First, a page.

TV3 gets ahead of pack for autumn launches

Broadcaster ‘going big on food’ gives first taste of autumn schedule

TV3 rugby panelist and former Ireland captain Keith Wood. The station has secured the rights to the Rugby World Cup. Photograph: Matt Browne/Sportsfile

TV3 rugby panelist and former Ireland captain Keith Wood. The station has secured the rights to the Rugby World Cup. Photograph: Matt Browne/Sportsfile


It seems a little early for autumn launches but yesterday TV3 set out its stall to advertisers.

“We’re borrowing from the American model of ‘upfronts’, where broadcasters give a longer overview to prospective advertisers,” says TV3 commercial director Pat Kiely. “Now brands can see what we’re doing as far ahead as autumn/ winter 2016.”

And the station, which is warmly embracing the advertising-funded programming (AFP) model – a key message at the yesterday’s presentation – is keener than ever to get brands on board.

In just four years TV3 has come a long way since its first paid-for product placement – the first on Irish TV – when a €250,000 deal with Kraft foods saw the presenters of the station’s Morning Show and Midday show never without a large, Kenco-branded coffee mug to hand.

The AFP model goes much further in that brands come on board at the earliest stage to part-fund the programme. It’s thought that The Restaurant, which TV3 picked up when RTÉ dropped it, was more than 50 per cent funded by its sponsor, Aldi.

“We’ve moved to become a station where 50 per cent of our content is Irish-made and we can only do that if, as a commercial broadcaster, we fill the funding gap,” says Kiely of TV3’s response to losing Coronation Street and Emmerdale in December 2014.

The Restaurant was a ratings hit and is to return to the schedule and it’s likely that Aldi will again be on board.

That the German supermarket was involved in the show would have been blindingly obvious to even the least media-savvy viewer simply because there were so many apparently random shots of its suppliers and products.

There have been more subtle examples of AFP though, in other popular programmes, such as the involvement of Odlums in The Great Irish Bake-off and of Crown Paints in Neville’s Doorstep Challenge.

“There has to be a balance. Commerciality cannot come ahead of the content imperative,” says Kiely. He makes a convincing argument in how AFP can work, with the Costcutter example on the station’s critically well received weekly drama Red Rock. “Having an actual brand that people recognise gave the set an extra authenticity.”

There is a fine line, though, between a carefully managed AFP and an advertorial – viewers can tolerate the former but usually cannot tolerate the latter. To manage this, the station has appointed a head of AFP, Patrick Kinsella.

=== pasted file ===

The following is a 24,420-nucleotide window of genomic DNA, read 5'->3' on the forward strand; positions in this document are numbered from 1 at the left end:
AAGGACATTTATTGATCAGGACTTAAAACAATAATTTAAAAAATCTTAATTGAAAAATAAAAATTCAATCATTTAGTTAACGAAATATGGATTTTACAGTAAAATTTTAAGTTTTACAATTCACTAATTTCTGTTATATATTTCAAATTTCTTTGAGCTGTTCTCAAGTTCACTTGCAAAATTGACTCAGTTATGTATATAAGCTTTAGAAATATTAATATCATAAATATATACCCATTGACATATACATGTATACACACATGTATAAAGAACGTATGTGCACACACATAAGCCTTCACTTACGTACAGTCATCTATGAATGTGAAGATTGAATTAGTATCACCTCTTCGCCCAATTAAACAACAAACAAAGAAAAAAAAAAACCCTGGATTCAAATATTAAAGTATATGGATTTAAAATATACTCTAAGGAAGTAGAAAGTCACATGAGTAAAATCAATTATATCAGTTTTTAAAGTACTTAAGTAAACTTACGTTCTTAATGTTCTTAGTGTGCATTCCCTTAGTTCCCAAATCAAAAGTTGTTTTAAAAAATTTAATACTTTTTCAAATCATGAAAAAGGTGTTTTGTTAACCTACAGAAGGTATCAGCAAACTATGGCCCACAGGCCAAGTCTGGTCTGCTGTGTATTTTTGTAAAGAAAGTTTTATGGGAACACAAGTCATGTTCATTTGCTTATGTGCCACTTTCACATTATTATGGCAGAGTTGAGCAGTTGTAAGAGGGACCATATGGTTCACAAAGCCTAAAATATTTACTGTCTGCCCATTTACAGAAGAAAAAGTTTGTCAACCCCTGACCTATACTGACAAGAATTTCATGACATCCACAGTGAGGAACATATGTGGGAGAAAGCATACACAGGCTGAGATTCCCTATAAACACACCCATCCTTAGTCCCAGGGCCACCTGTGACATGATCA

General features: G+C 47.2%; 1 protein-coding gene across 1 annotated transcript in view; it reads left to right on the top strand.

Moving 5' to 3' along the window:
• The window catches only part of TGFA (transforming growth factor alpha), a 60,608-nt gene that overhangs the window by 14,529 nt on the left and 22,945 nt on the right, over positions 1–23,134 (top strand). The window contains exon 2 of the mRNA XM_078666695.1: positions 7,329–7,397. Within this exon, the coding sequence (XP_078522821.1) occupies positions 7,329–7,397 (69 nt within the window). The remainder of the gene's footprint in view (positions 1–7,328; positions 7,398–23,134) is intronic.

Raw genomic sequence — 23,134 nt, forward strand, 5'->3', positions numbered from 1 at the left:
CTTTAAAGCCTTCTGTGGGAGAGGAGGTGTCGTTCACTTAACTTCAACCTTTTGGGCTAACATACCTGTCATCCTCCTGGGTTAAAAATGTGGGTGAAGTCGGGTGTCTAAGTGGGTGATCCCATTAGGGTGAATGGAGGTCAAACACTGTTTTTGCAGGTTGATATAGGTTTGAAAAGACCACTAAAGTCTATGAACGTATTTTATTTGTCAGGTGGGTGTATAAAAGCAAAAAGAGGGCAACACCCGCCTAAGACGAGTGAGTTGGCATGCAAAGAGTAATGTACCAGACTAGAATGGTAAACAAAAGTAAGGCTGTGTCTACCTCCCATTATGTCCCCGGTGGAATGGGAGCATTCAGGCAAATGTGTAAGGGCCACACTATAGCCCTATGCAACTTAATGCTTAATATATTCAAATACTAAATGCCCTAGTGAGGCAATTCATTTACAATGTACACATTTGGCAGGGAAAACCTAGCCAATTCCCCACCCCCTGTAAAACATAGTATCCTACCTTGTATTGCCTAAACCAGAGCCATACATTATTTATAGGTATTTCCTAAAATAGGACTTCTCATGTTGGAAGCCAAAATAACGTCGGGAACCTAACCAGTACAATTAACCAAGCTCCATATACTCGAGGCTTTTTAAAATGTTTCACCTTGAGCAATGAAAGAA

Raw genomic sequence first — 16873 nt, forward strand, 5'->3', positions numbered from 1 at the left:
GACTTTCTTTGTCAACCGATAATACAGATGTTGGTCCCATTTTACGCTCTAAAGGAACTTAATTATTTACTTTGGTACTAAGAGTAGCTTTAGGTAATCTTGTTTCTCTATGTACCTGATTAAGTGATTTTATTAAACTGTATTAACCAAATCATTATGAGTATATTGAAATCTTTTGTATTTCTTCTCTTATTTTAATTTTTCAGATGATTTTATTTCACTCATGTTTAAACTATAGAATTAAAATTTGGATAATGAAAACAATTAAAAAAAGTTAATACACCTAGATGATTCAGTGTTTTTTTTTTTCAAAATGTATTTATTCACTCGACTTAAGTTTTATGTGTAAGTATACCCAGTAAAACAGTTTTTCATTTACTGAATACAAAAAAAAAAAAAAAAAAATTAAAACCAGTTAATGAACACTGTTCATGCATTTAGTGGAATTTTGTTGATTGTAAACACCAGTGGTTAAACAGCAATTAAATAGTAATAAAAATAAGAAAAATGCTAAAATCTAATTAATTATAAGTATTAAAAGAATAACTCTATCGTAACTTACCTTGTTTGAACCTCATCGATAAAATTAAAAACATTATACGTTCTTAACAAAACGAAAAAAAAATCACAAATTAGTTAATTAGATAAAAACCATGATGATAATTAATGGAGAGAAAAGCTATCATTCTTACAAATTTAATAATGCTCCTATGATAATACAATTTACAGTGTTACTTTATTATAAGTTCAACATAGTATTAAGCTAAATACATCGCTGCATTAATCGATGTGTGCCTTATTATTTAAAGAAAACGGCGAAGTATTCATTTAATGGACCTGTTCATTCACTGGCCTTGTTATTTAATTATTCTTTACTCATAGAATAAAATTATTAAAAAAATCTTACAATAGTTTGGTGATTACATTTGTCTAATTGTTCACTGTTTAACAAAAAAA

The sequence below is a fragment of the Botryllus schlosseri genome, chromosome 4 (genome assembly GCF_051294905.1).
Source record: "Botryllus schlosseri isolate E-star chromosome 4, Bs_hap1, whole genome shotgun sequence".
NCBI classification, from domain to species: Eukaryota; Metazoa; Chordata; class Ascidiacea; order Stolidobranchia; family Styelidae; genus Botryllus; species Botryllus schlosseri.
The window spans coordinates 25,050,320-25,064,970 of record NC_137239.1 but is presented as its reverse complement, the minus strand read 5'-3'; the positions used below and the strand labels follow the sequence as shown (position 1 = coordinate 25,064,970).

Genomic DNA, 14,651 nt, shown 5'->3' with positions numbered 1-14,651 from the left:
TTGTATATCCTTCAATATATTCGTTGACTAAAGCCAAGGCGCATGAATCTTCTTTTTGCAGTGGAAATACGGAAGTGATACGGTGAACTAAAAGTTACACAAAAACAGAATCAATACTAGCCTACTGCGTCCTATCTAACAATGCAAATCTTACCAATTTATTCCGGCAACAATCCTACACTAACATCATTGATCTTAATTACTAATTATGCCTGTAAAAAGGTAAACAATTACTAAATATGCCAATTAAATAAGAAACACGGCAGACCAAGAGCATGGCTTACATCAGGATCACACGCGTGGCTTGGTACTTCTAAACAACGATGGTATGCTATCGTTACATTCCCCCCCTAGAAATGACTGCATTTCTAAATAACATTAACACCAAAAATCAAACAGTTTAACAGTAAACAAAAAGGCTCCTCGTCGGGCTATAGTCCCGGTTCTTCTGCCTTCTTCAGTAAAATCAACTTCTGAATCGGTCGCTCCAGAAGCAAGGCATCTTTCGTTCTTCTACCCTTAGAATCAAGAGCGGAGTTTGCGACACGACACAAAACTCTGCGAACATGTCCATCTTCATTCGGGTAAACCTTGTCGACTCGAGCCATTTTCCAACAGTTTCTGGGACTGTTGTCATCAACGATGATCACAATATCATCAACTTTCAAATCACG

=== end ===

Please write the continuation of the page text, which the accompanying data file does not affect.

“He worked here in commercial and then moved to become a producer, so he understands both sides,” says Kiely.

Two new series looking for sponsors yesterday were Irish takes on international formats: The Great Irish Menu (“We’re going big on food,” says Kiely); and House Rules.

Made by Shinawil, the latter will be an Irish version of the megahit Australian show – it beats Masterchef and The Voice in the ratings down under – in which competitors do up each other’s houses.

Kiely would ideally like to see 80 per cent AFP for House Rules and expects the series, which will have at least 10 parts, to cost close to €1 million. As with the Australian format, the winner will get their mortgage paid off.

The mood is buoyant at TV3. This time last year, the soon-to- arrive UTV Ireland, armed with what had been TV3’s crown jewels – ie soaps – was making very loud noises about squashing its rival. So far the rivalry has proven a damp squib, however – industry insiders now call it the “phoney war” with the newcomer badly misjudging the programme tastes of Irish audiences and getting off to a rocky start.

Meanwhile, TV3 brought a impressive piece of silverware to its presentation yesterday – the Webb Ellis cup – a not-so- subtle reminder that the station has bagged the rights to the Rugby World Cup.

Adding to its announced roster of commentators, which includes Keith Wood, Peter Stringer and Shane Jennings, the new addition is Irish international Seán O’Brien.

As well as broadcasting all games from September 18th to October 31st, there will be midweek rugby programme. A sponsorship deal for the entire rugby coverage is near completion.

Also confirmed yesterday was the worst-kept secret – that Ivan Yates and Simon Delaney have been signed to present the station’s new idea: weekend morning shows. The lifestyle shows will air from 9am to noon on Saturday and Sunday.